Sunday, May 19, 2013

Thoughts on Career Advice for College Grads from Linkedin's Founder

Not everyone knows precisely what they want to do once they graduate.  Reid Hoffman spent 15 years trying to figure it out.  But when he did, it worked out well for him - he's the owner/founder of LinkedIn.  Here's a link to a slide show presentation he put together on some of the lessons he felt he learned through the whole process - click here to see the slide show.

In a nutshell, he says that  new graduates need to learn to manage three things to be successful:
1. Competition
2. Networks
3. Risk.

He feels that rather than magnifying the importance of finding the answers to questions like:
 - How do I bring my different interested together into a career?
 - What should I do if I don't know what I like?
 - How do I choose between so many different passions?
 - What should I do with my life?
 - How do I make a positive difference in the world?
he would be more concerned that everyone else is focusing on those same things, and suggests it might be better to focus on the Competitive Advantage you have over everyone else.

He believes networks are important (of course he would, being the founder of LinkedIn).  I do as well.  Opportunities come from people.  He makes this point very well in the slideshow.

The conventional education system doesn't focus much on risk.  However the real world is all about taking risks and learning from what happens.  Learn by doing.  ACTIONS, not plans, generate useful, unforgettable lessons.  Taking intelligent risks will give you a competitive advantage.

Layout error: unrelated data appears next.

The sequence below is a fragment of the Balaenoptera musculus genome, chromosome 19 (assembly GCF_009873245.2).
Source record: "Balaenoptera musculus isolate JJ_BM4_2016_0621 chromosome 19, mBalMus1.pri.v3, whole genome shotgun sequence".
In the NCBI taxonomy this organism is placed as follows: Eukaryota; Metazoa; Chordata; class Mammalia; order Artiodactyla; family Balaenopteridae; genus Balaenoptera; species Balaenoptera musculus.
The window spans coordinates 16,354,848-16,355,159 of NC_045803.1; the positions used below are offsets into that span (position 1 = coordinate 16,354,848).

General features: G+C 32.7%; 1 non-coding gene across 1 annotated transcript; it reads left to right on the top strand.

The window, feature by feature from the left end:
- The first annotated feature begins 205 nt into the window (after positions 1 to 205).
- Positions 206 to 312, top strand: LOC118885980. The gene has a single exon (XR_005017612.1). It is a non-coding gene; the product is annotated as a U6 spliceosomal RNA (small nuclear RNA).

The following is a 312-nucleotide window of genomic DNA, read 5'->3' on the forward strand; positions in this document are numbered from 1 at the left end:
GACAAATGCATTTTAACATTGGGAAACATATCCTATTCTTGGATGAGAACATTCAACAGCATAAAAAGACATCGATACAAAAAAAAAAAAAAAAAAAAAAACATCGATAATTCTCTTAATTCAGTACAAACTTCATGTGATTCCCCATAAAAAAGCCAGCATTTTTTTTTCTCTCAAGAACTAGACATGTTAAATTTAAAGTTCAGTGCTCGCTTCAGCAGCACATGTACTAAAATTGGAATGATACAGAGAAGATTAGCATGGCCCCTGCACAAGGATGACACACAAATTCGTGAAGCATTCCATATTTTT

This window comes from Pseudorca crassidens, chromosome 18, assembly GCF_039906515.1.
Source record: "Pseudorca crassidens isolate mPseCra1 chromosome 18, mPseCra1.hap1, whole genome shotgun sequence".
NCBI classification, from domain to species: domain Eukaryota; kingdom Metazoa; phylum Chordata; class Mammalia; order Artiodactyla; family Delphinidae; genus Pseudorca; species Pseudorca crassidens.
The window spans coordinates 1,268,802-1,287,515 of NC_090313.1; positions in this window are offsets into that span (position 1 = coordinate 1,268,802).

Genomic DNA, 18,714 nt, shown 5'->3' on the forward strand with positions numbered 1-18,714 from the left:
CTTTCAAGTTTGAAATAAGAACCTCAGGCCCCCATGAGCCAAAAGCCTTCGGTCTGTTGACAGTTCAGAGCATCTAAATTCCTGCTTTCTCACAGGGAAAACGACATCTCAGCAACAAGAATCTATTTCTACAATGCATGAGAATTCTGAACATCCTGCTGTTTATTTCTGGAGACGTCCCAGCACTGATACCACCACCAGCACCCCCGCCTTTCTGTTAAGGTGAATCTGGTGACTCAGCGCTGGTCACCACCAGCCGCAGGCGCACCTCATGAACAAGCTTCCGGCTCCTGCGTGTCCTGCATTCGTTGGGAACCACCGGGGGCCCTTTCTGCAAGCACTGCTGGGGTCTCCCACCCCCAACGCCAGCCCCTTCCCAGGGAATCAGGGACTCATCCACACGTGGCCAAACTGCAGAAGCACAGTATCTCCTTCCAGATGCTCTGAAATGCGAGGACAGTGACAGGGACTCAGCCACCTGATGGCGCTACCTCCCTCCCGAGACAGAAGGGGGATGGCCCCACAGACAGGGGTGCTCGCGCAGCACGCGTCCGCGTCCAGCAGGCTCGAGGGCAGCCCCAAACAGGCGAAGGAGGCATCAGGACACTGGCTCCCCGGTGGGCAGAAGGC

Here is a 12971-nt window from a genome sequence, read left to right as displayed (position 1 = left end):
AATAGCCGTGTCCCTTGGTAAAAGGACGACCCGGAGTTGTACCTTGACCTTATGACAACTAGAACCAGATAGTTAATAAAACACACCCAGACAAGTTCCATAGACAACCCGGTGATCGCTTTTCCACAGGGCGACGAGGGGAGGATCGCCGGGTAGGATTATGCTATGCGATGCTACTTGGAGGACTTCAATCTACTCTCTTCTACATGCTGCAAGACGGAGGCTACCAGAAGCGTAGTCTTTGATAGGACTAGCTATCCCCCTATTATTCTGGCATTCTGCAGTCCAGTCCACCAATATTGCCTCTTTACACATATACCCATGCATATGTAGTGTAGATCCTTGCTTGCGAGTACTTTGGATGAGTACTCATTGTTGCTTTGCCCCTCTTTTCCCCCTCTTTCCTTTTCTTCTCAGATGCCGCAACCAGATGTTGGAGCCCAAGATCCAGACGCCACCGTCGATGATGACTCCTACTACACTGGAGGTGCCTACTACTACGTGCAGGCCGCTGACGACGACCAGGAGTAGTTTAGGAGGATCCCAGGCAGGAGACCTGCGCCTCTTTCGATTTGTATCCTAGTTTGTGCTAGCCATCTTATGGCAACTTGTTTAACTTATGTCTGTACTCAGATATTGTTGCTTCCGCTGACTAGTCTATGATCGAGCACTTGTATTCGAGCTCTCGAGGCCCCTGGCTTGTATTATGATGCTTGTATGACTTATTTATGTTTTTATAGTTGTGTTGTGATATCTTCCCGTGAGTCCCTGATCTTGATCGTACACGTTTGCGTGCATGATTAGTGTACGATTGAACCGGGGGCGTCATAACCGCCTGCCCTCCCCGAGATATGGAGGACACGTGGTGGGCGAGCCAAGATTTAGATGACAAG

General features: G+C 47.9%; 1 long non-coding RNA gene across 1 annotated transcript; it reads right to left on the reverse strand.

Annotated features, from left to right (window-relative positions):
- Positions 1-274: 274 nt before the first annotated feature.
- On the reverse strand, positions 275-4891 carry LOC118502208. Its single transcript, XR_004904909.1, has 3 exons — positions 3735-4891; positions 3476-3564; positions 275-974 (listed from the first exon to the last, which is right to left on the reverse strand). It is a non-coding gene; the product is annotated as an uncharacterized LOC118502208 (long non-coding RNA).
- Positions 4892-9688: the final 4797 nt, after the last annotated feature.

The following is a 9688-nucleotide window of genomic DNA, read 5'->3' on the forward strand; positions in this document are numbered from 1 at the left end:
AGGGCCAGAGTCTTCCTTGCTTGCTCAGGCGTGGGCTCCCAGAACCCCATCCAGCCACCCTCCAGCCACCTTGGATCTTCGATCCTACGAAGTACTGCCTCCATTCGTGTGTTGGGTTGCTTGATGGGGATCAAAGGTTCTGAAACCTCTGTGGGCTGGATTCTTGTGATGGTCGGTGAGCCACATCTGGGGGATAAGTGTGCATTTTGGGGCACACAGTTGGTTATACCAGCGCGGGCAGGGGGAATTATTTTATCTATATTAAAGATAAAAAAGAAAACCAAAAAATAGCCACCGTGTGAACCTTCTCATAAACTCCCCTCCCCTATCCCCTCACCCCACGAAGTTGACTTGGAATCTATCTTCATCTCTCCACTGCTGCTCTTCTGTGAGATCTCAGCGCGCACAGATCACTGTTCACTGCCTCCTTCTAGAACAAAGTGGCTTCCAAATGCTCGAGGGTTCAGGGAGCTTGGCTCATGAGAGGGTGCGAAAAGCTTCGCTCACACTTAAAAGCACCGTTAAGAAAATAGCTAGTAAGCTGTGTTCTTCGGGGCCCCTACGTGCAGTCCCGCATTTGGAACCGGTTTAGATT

After going through the content of his presentation a couple of times, I still feel something is missing.  It feels too much like... a rat race.  To me, Neil's presentation seems geared towards being a successful businessman/entrepreneur.  People with those kind of aspirations will likely find this presentation perfect for them.

I believe you have to have your own definition of success.  Do you have an idea of what a successful 'life' for you would be?  Life beyond your career. Putting together a definition like this also takes time.  Is success a journey or a destination?  Does it include a family?  How much stress are you willing to put up with?  How will you balance financial stability with a career you dream of (that may not be as financially stable)?  What does success mean to you, really?  To me, that is the bottom line graduation question. 

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